I must first say that with the exception of Head Coach Mike McCarthy, I have little to no knowledge of any of the coaches that he has hired. I have heard many of their names but do not know any of them personally or by reputation. That concerned me a bit, not because I expected to know any of them personally, there are too many coaches for that to happen. But I would have hoped that I had heard of some of them by reputation. I would estimate that there are over 500 coaches actively employed by NFL teams, so it would be impossible to know all or even a majority of them.
Still, I was a little disappointed that no one I know, or knew about, got a shot with the staff. I had hoped that if someone I knew got hired, it would give me an idea as to the quality of the staff or the direction the group was going. If someone I knew and respected was added to the staff, I would have increased confidence and faith in where the team was headed. Since that did not happen, I have had to reserve judgment for the moment.
I had a chance to have lunch with one of the coaches at a Packer media event on Monday and came away personally impressed. If he is indicative of the quality and character of the rest of the staff, then I have a good feeling. He was very personable, knowledgeable, accomplished and serious. He and I talked about some of the places he has worked and some of the players he has coached and he has a great background in this game.
If his personal characteristics, record and resume are representative of the rest of the staff, then we can expect good things out of this team. My experience is that there is a wide disparity between different coaches and their roles require different responsibilities and talent. With the exception of the Redskins, who have decided to staff up with ex-head coaches and ex-coordinators, a coaching staff must have a wide variety of personalities and roles.
Take Jim Bates for instance. He was considered a defensive genius here the past year or so. But when I was a lowly scouting assistant in Cleveland and he was one of the defensive line coaches back in the mid 1990's, he did not stand out on that staff. He was overshadowed by the rest of the staff, which consisted of four future college head coaches (Rod Dowhower – Vanderbilt, Woody Widenhofer – Vanderbilt, Pat Hill – Fresno State, Kirk Ferentz – Iowa), numerous NFL head coaches (Bill Belichick, Nick Saban, Eric Mangini), other future coordinators (Jim Schwartz – Titans) and a few up and coming Personnel Directors (Scott Pioli – Patriots, Phil Savage – Browns, Mike Lombardi – Raiders, George Kokinis – Ravens). Coach Bates is very good at his job and deserves all the accolades, but at that point in his career, he was just another coach on a staff loaded with talent. It was obvious to me at that time that some of those guys I mentioned were destined for great things and some were still too young, like Mangini, that it was too early to tell.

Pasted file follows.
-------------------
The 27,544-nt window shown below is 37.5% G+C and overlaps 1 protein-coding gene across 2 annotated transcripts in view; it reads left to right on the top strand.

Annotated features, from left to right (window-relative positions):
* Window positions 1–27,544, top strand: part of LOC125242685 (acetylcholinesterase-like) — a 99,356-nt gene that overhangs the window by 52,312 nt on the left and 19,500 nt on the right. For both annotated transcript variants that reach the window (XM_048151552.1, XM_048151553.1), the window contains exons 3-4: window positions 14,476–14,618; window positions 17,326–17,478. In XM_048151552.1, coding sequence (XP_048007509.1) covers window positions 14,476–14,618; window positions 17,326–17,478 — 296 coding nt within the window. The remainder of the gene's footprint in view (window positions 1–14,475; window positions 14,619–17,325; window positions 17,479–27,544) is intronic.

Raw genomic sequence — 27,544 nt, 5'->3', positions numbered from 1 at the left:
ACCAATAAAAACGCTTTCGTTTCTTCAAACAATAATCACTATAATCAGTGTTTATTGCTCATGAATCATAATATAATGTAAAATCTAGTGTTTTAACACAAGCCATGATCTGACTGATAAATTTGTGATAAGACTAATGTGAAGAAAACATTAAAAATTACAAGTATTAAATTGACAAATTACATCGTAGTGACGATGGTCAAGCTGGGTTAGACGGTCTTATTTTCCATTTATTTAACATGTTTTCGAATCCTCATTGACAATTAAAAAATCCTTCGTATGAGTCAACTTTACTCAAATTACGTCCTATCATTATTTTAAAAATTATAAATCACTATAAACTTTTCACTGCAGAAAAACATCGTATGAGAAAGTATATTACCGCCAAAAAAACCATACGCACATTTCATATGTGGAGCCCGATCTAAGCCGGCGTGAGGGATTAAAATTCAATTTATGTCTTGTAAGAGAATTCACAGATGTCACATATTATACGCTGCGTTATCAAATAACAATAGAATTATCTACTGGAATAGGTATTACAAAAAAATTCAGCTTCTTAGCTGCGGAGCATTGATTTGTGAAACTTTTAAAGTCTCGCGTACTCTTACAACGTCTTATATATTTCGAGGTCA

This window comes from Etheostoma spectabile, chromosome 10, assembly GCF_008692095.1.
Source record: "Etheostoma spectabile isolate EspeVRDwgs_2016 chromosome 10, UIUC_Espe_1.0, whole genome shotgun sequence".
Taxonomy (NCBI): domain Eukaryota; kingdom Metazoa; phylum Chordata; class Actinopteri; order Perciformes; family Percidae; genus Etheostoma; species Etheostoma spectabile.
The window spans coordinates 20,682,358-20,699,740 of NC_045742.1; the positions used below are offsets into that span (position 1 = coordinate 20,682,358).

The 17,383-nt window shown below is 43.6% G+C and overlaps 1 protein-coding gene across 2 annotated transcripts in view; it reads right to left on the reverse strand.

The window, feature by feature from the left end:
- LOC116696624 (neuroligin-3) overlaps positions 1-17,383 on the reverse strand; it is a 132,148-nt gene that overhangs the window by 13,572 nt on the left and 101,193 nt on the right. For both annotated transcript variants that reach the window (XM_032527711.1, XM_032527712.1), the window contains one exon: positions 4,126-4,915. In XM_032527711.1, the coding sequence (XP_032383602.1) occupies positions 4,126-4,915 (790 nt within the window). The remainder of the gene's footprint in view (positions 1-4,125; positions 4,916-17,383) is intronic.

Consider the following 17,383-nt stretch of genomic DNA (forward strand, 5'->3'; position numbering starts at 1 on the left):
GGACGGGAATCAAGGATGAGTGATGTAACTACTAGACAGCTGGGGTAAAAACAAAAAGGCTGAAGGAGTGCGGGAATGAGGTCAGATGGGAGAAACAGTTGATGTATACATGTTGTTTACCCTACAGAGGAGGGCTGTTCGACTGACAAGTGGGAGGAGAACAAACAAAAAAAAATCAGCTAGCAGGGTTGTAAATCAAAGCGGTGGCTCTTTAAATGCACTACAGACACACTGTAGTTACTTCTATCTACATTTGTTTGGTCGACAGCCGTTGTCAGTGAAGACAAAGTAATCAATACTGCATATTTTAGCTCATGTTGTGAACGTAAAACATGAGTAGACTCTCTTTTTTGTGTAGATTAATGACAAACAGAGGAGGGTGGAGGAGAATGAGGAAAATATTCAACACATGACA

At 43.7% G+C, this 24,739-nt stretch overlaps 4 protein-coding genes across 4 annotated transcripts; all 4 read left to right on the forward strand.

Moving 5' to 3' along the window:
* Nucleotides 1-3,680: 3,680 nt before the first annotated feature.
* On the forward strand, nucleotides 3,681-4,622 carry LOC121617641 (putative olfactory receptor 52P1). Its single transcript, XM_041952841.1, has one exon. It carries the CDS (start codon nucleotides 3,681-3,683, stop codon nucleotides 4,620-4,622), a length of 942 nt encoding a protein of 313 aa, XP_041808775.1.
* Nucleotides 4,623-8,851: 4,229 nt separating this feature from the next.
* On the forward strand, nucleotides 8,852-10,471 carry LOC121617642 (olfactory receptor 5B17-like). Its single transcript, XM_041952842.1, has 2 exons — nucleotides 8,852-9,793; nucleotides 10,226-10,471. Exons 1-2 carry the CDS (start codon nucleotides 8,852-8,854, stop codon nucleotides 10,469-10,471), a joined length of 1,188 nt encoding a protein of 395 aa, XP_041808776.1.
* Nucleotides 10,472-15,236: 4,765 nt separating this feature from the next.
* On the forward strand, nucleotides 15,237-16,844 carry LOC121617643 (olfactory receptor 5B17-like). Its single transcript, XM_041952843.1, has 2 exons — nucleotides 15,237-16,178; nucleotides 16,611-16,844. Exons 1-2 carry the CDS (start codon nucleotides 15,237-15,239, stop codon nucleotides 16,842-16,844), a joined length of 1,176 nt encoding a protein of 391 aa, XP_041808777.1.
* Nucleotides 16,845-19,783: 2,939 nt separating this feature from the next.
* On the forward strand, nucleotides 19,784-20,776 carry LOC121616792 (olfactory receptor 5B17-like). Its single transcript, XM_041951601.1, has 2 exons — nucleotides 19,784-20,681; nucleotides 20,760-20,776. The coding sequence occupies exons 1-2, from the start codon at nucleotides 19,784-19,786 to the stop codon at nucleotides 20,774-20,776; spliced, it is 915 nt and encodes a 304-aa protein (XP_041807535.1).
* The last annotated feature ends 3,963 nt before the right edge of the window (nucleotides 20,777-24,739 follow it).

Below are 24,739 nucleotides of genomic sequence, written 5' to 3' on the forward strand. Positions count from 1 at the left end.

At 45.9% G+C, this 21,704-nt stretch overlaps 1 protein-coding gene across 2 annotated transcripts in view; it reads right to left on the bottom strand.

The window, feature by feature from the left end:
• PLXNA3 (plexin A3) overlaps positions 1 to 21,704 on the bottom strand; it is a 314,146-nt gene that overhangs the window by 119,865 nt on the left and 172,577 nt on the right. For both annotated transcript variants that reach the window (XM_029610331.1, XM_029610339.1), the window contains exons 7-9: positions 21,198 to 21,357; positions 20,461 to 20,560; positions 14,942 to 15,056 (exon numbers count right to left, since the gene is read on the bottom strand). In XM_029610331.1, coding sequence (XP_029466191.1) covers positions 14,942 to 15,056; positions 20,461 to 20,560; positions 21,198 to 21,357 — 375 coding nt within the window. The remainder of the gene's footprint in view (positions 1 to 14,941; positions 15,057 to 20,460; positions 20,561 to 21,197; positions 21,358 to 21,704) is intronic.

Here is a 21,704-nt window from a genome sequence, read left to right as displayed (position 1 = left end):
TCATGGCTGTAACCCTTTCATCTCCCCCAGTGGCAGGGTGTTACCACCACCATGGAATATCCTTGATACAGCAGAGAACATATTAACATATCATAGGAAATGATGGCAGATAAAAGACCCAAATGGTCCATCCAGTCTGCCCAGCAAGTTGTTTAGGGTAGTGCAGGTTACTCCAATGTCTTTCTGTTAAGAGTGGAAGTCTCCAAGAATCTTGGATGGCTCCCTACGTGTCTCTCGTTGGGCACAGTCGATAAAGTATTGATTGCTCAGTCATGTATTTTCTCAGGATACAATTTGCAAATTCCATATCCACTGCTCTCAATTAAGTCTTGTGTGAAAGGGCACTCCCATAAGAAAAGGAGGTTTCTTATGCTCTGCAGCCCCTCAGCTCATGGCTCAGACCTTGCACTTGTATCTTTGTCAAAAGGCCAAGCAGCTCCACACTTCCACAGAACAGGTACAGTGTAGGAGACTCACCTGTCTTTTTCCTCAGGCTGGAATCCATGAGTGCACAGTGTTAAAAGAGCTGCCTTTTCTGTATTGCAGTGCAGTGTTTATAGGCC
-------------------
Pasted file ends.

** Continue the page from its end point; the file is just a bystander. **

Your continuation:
It would be tough to have a bunch of Jim Bates-type coaches on your staff as much as it might be attractive from a knowledge perspective. A staff needs variety and diversity. You need some grunts and you need some thinkers and you need some yellers and you need some mother types and some father types. There is a good cop-bad cop thing going on and, like a family, the most successful ones have all the roles covered.
I have yet to meet any of the other coaches over there on Lombardi Avenue, but if they are like my lunch partner from the other day, I look forward to it. I have a good gut feeling about this staff and consequently the team in general.
Editor's note: John Lombardi is the grandson of legendary coach Vince Lombardi. His football experience includes stints with two teams in the World League (now NFL Europe); in the scouting departments of the Cleveland Browns and Tennessee Titans; and graduate assistant coach and director of football operations at Vanderbilt. E-mail him at email@example.com.